Retailers have a lot on their plates in 2018: fending off the impending retail apocalypse (which isn’t what most people think it is), improving NPS, and prioritizing information amid cacophony of voice of customer (VOC) feedback. To us, these look like opportunities, not problems—and we have some ideas for making them most of them.
1. Use emerging mobile habits to convert in-store
Shoppers are tethered to their mobile phones, and we’ve seen co-browsing (using a phone in the store to compare, research, or possibly purchase) jump significantly year-over-year. Stores might view this as a threat—customers clicking “Add to Cart” instead of putting it in their cart!—but we see it differently. If the customer in your store can show you exactly what she’s looking at, use the opportunity to have a positive interaction.
Take Action: Train employees that it’s okay to ask customers to show them the item on their phone! If it’s an item you stock, walk them straight to the product, saving time and confusion. This also creates an opportunity to chat about product details and possibly recommend something that better suits their needs.
2. Work with internal teams to perfect BOPIS, BORIS, and BORO
Great omnichannel brands have already perfected the process around buy online, pick up in store (BOPIS), and understand the impact it has on revenue. Our research shows that 61% of customers place a high importance on BOPIS availability, and during the 2017 holiday shopping season, nearly 3 of 5 people relied on it (an increase of 25% over 2016!).
With the rising popularity of BOPIS, the next step might seem obvious. What happens if the shoes don’t fit? Those same customers will expect to buy online, return in store (BORIS). And it’s already big: 40% of shoppers won’t even make a purchase online if they can’t return it to a store. That’s a lot of missed business.
And then there are the digital diehards—customer who want to buy online, return online. Does your website offer free returns? If not, this might make you reconsider: More than 50% of shoppers won’t buy from a retailer that charges for return shipping.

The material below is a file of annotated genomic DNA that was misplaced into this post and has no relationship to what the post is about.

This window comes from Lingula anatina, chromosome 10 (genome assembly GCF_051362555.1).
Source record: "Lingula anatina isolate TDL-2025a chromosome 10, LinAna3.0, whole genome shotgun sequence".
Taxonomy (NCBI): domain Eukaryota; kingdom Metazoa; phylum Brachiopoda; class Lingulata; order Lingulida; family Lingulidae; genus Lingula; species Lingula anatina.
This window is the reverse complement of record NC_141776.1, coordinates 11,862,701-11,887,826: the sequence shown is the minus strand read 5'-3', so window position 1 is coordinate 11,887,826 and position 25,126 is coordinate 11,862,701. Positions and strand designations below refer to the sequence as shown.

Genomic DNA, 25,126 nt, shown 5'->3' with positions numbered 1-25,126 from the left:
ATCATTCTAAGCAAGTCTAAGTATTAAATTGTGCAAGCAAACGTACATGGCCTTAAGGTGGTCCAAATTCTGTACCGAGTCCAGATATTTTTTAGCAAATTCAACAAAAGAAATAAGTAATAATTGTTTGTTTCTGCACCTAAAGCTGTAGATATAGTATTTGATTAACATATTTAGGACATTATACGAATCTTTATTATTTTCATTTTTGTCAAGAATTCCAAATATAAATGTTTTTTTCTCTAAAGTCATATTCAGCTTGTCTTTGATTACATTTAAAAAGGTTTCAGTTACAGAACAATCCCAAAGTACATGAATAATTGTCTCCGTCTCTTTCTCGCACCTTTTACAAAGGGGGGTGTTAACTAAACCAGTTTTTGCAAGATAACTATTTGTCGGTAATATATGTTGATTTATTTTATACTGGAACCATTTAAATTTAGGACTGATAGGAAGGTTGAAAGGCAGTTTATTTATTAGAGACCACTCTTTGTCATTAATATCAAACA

Take Action: Work with marketing and web designers to make your brand’s BOPIS, BORIS, and BORO processes clear and easy. If you’re charging money for any of those services, start asking why. If the service can’t be free, advocate for clear, on-brand messaging explaining why, so customers don’t ditch.
BONUS: If you have a VOC program in place, start looking for pain points in your BOPIS/BORIS/BORO customer journeys—then fix them fast by tearing down departmental silos.
3. Learn from an in-store champ: create experiences
It’s not surprising that Apple won the in-store CX top spot in our latest ForeSee Experience Index (FXI) report. Because for Apple, it’s not about the sale. It’s about education and experience: 80% of people are going to an Apple store to learn, not shop. Since Apple delivers on that experience, those same people buy online from a brand they trust.
Apple also has a style we call the “retail mullet”: showroom in the front, inventory in the back. When customers aren’t left to crawl endless aisles, they’re free to interact with every product, stress-free, with no purchased required.
Take Action: Ask your customers why they’re in your store, then listen to what they say. Start acting on trends and feedback.
The big CX takeaway
Retail trends are revealing mobile’s big moment, and a major shift to omnichannel retail customer journeys. Your brand can create wins by starting these conversations now—and then taking real action. Make sure you’re acting on the right information by listening to your customers as part of your company’s VOC strategy.
There’s even more data and trends in our new report, the ForeSee Experience Index: Retail CX Insights. For a deeper look, watch our recorded webinar, Get It Right: Compete and Win on Customer Experience.
If you’re wondering how your brand’s data compares, be sure to schedule a (free!) FXI Briefing to get even more ideas on what you can do right now to improve your in-store, web, or mobile customer experience.